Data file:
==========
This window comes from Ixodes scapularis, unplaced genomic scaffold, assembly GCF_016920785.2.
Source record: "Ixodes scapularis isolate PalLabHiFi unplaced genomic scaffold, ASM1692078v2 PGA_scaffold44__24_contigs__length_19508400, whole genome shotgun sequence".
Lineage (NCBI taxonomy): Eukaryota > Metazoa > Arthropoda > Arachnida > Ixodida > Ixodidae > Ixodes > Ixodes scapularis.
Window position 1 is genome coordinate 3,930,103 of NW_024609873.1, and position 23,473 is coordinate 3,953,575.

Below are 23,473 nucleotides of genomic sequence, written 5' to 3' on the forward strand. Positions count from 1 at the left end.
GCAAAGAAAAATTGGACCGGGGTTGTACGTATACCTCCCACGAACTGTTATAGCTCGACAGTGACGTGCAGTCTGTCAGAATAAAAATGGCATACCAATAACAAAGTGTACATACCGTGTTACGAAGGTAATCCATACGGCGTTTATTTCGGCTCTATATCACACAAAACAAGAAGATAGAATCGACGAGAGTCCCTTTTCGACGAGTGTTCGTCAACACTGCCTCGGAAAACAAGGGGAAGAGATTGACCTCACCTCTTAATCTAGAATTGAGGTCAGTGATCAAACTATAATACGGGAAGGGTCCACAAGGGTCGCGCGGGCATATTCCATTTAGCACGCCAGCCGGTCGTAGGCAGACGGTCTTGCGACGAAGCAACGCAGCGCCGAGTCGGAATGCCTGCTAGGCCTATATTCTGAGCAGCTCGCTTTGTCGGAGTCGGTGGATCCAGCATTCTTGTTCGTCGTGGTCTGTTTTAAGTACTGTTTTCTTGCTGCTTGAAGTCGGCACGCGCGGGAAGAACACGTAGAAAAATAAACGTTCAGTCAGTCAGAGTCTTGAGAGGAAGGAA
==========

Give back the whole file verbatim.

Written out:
This window comes from Ixodes scapularis, unplaced genomic scaffold, assembly GCF_016920785.2.
Source record: "Ixodes scapularis isolate PalLabHiFi unplaced genomic scaffold, ASM1692078v2 PGA_scaffold44__24_contigs__length_19508400, whole genome shotgun sequence".
Lineage (NCBI taxonomy): Eukaryota > Metazoa > Arthropoda > Arachnida > Ixodida > Ixodidae > Ixodes > Ixodes scapularis.
Window position 1 is genome coordinate 3,930,103 of NW_024609873.1, and position 23,473 is coordinate 3,953,575.

Below are 23,473 nucleotides of genomic sequence, written 5' to 3' on the forward strand. Positions count from 1 at the left end.
GCAAAGAAAAATTGGACCGGGGTTGTACGTATACCTCCCACGAACTGTTATAGCTCGACAGTGACGTGCAGTCTGTCAGAATAAAAATGGCATACCAATAACAAAGTGTACATACCGTGTTACGAAGGTAATCCATACGGCGTTTATTTCGGCTCTATATCACACAAAACAAGAAGATAGAATCGACGAGAGTCCCTTTTCGACGAGTGTTCGTCAACACTGCCTCGGAAAACAAGGGGAAGAGATTGACCTCACCTCTTAATCTAGAATTGAGGTCAGTGATCAAACTATAATACGGGAAGGGTCCACAAGGGTCGCGCGGGCATATTCCATTTAGCACGCCAGCCGGTCGTAGGCAGACGGTCTTGCGACGAAGCAACGCAGCGCCGAGTCGGAATGCCTGCTAGGCCTATATTCTGAGCAGCTCGCTTTGTCGGAGTCGGTGGATCCAGCATTCTTGTTCGTCGTGGTCTGTTTTAAGTACTGTTTTCTTGCTGCTTGAAGTCGGCACGCGCGGGAAGAACACGTAGAAAAATAAACGTTCAGTCAGTCAGAGTCTTGAGAGGAAGGAA